+      <source>
+export HADOOP_HOME=/usr/local/hadoop
+export JAVA_HOME=/usr/lib/jvm/java-7-openjdk-amd64</source>
+      <p>This will set Hadoop/Java related environment variables. After that, edit
<tt>$HADOOP_HOME/conf/</tt> with the following:</p>
+      <source>
+export JAVA_HOME=/usr/lib/jvm/java-7-openjdk-amd64
+      <p>The second line will force Hadoop to use IPv4 instead of IPv6, even if IPv6
is configured on the machine. As Hadoop stores temporary files during its computation, you
need to create a base temporary directorty for local FS and HDFS files as follows:</p>
+      <source>
+su – hdadmin
+sudo mkdir -p /app/hadoop/tmp
+sudo chown hduser:hadoop /app/hadoop/tmp
+sudo chmod 750 /app/hadoop/tmp</source>
+      <p>Make sure the <tt>/etc/hosts</tt> file has the following lines
(if not, add/update them):</p>
+      <source>
+       localhost
+   hdnode01</source>
+      <p>Even though we can use <tt>localhost</tt> for all communication
within this single-node cluster, using the hostname is generally a better practice (e.g.,
you might add a new node and convert your single-node, pseudo-distributed cluster to multi-node,
distributed cluster).</p>
+      <p>Now, edit Hadoop configuration files <tt>core-site.xml</tt>, <tt>mapred-site.xml</tt>,
and <tt>hdfs-site.xml</tt> under <tt>$HADOOP_HOME/conf</tt> to reflect
the current setup. Add the new lines between <tt>&lt;configuration&gt;...&lt;/configuration&gt;</tt>,
as specified below:</p>
+      <ul>
+        <li>Edit <tt>core-site.xml</tt> with:
+          <source>
+        <li>Edit <tt>mapred-site.xml</tt> with:
+          <source>
+&lt;/property&gt;</source>By default, Hadoop allows 2 mappers to run at once.
Giraph's code, however, assumes that we can run 4 mappers at the same time. Accordingly, for
this single-node, pseudo-distributed deployment, we need to add the last two properties in
<tt>mapred-site.xml</tt> to reflect this requirement. Otherwise, some of Giraph's
unittests will fail.</li>
+        <li>Edit <tt>hdfs-site.xml</tt> with:
+          <source>
+&lt;/property&gt;</source>Notice that you just set the replication service
to make only 1 copy of the files stored in HDFS. This is because you have only one data nodes.
The default value is 3 and you will receive run-time exceptions if you do not change it!</li>
+      </ul>
+      <p>Next, set up SSH for user account <tt>hduser</tt> so that you
do not have to enter a passcode every time an SSH connection is started:</p>
+      <source>
+su – hduser
+ssh-keygen -t rsa -P ""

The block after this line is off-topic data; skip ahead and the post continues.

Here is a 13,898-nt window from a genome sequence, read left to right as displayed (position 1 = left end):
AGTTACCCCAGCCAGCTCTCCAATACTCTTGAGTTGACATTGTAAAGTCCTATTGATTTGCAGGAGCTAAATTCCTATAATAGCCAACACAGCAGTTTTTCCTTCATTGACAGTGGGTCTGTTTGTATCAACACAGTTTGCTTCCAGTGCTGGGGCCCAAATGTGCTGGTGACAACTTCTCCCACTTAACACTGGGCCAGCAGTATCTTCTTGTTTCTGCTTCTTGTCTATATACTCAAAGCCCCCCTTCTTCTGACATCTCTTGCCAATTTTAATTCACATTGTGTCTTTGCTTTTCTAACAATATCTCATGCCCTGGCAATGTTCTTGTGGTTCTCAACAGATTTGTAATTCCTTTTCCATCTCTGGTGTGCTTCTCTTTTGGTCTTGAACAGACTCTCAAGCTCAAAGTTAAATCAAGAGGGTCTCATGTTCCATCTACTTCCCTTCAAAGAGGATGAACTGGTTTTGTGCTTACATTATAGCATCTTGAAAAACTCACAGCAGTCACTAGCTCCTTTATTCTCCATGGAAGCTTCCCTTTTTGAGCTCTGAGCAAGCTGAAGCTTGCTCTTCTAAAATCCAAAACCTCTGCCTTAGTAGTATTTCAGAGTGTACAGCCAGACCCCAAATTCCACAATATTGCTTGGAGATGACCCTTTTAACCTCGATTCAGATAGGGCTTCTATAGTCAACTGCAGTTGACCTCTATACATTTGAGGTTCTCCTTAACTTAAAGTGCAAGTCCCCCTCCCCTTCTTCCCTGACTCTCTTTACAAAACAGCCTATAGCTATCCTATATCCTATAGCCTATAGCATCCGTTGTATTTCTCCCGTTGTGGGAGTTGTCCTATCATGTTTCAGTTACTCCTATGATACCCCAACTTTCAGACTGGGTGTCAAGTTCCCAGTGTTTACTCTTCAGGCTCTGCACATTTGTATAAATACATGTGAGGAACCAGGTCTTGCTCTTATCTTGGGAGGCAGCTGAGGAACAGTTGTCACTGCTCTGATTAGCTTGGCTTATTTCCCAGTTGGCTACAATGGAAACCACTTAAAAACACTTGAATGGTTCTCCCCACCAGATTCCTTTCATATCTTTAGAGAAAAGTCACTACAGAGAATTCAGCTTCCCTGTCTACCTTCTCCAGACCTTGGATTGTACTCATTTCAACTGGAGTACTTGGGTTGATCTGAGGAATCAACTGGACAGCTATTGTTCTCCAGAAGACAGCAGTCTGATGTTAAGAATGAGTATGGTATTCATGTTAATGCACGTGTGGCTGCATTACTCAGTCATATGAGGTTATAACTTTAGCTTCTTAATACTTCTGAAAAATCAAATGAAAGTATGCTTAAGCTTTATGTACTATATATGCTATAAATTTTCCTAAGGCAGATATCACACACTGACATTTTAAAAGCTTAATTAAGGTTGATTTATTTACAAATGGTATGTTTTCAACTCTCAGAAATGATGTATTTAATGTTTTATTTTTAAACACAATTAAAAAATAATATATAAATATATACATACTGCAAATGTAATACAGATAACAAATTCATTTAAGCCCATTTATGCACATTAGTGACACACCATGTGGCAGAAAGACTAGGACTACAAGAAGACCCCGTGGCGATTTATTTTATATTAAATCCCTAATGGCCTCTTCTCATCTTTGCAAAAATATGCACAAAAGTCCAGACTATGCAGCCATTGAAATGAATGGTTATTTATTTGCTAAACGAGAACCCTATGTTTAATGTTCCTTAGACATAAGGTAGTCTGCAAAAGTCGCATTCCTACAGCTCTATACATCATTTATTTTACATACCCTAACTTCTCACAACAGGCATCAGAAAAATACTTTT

+cat $HOME/.ssh/ >> $HOME/.ssh/authorized_keys</source>
+      <p>And then SSH to <tt>hdnode01</tt> under user account <tt>hduser</tt>
(this must be to <tt>hdnode01</tt>, as we used the node's hostname in Hadoop configuration).
You will be asked for a password if this is the first time you SSH to the node under this
user account. When prompted, do store the public RSA key into <tt>$HOME/.ssh/known_hosts</tt>.
Once you make sure you can SSH without a passcode/password, edit <tt>$HADOOP_HOME/conf/masters</tt>
with this line:</p>
+      <source>hdnode01</source>
+      <p>Similarly, edit <tt>$HADOOP_HOME/conf/slaves</tt> with the following
two lines:</p>
+      <source>hdnode01</source>
+      <p>These edits set a single-node, pseudo-distributed Hadoop cluster consisting
of a single master and a single slave on the same physical machine. Note that if you want
to deploy a multi-node, distributed Hadoop cluster, you should add other data nodes (e.g.,
<tt>hdnode02</tt>, <tt>hdnode03</tt>, ...) in the <tt>$HADOOP_HOME/conf/slaves</tt>
file after following all of the steps above on each new node with minor changes. You can find
more details on this at Apache Hadoop <a href="">website</a>.</p>
+      <p>Let us move on. To initialize HDFS, format it by running the following command:</p>
+      <source>$HADOOP_HOME/bin/hadoop namenode -format</source>
+      <p>And then start the HDFS and the map/reduce daemons in the following order:</p>
+      <source>
+      <p>Make sure that all necessary Java processes are running on both <tt>hdnode01</tt>
by running this command:</p>
+      <source>jps</source>
+      <p>Which should output the following (ignore process IDs):</p>
+      <source>
+9079 NameNode
+9560 JobTracker
+9263 DataNode
+9453 SecondaryNameNode
+16316 Jps
+9745 TaskTracker</source>
+      <p>To stop the daemons, run the equivelent <tt>$HADOOP_HOME/bin/stop-*.sh</tt>
scripts in a reversed order. This is important so that you will not lose your date. You are
done with deploying a single-node, pseudo-distributed Hadoop cluster.</p>
+    </section>
+    <section name="Running a map/reduce job" id="qs_section_3">
+      <p>Now that we have a running Hadoop cluster, we can run map/reduce jobs. We
will use the <tt>WordCount</tt> example job which reads text files and counts
how often words occur. The input is text files and the output is text files, each line of
which contains a word and the count of how often it occurred, separated by a tab. This example
is archived in <tt>$HADOOP_HOME/hadoop-examples-</tt>. Let us get
started. First, download a large UTF-8 text into a temporary directory, copy it to HDFS, and
then make sure it is was copied successfully:</p>
+      <source>
+cd /tmp/
+$HADOOP_HOME/bin/hadoop dfs -copyFromLocal /tmp/pg132.txt /user/hduser/input/pg132.txt
+$HADOOP_HOME/bin/hadoop dfs -ls /user/hduser/input</source>